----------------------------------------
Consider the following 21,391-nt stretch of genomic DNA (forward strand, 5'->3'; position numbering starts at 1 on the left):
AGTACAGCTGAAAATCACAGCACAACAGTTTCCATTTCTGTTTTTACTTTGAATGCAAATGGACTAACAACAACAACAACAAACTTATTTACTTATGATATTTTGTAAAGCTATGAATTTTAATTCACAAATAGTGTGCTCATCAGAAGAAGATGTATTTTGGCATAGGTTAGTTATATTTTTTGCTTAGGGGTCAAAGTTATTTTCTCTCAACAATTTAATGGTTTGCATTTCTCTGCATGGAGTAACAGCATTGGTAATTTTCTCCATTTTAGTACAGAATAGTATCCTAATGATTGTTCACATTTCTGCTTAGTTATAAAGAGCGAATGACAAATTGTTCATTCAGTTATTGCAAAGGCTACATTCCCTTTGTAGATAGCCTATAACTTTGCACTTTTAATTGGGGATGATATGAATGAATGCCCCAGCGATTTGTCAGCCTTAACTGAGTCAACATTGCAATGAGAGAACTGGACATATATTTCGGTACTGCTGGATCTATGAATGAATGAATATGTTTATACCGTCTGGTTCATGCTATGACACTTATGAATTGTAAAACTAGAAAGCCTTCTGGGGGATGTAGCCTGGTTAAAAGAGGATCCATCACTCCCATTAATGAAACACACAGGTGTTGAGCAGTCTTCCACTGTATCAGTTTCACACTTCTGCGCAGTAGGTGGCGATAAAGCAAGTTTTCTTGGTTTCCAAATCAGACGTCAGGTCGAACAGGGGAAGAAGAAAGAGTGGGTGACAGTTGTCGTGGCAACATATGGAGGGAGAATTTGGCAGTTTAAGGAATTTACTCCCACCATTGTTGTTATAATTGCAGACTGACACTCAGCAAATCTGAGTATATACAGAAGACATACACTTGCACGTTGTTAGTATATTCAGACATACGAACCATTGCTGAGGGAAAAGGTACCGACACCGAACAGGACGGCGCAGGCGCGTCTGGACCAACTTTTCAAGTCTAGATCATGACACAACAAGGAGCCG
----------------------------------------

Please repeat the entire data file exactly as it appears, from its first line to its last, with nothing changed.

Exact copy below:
Consider the following 21,391-nt stretch of genomic DNA (forward strand, 5'->3'; position numbering starts at 1 on the left):
AGTACAGCTGAAAATCACAGCACAACAGTTTCCATTTCTGTTTTTACTTTGAATGCAAATGGACTAACAACAACAACAACAAACTTATTTACTTATGATATTTTGTAAAGCTATGAATTTTAATTCACAAATAGTGTGCTCATCAGAAGAAGATGTATTTTGGCATAGGTTAGTTATATTTTTTGCTTAGGGGTCAAAGTTATTTTCTCTCAACAATTTAATGGTTTGCATTTCTCTGCATGGAGTAACAGCATTGGTAATTTTCTCCATTTTAGTACAGAATAGTATCCTAATGATTGTTCACATTTCTGCTTAGTTATAAAGAGCGAATGACAAATTGTTCATTCAGTTATTGCAAAGGCTACATTCCCTTTGTAGATAGCCTATAACTTTGCACTTTTAATTGGGGATGATATGAATGAATGCCCCAGCGATTTGTCAGCCTTAACTGAGTCAACATTGCAATGAGAGAACTGGACATATATTTCGGTACTGCTGGATCTATGAATGAATGAATATGTTTATACCGTCTGGTTCATGCTATGACACTTATGAATTGTAAAACTAGAAAGCCTTCTGGGGGATGTAGCCTGGTTAAAAGAGGATCCATCACTCCCATTAATGAAACACACAGGTGTTGAGCAGTCTTCCACTGTATCAGTTTCACACTTCTGCGCAGTAGGTGGCGATAAAGCAAGTTTTCTTGGTTTCCAAATCAGACGTCAGGTCGAACAGGGGAAGAAGAAAGAGTGGGTGACAGTTGTCGTGGCAACATATGGAGGGAGAATTTGGCAGTTTAAGGAATTTACTCCCACCATTGTTGTTATAATTGCAGACTGACACTCAGCAAATCTGAGTATATACAGAAGACATACACTTGCACGTTGTTAGTATATTCAGACATACGAACCATTGCTGAGGGAAAAGGTACCGACACCGAACAGGACGGCGCAGGCGCGTCTGGACCAACTTTTCAAGTCTAGATCATGACACAACAAGGAGCCG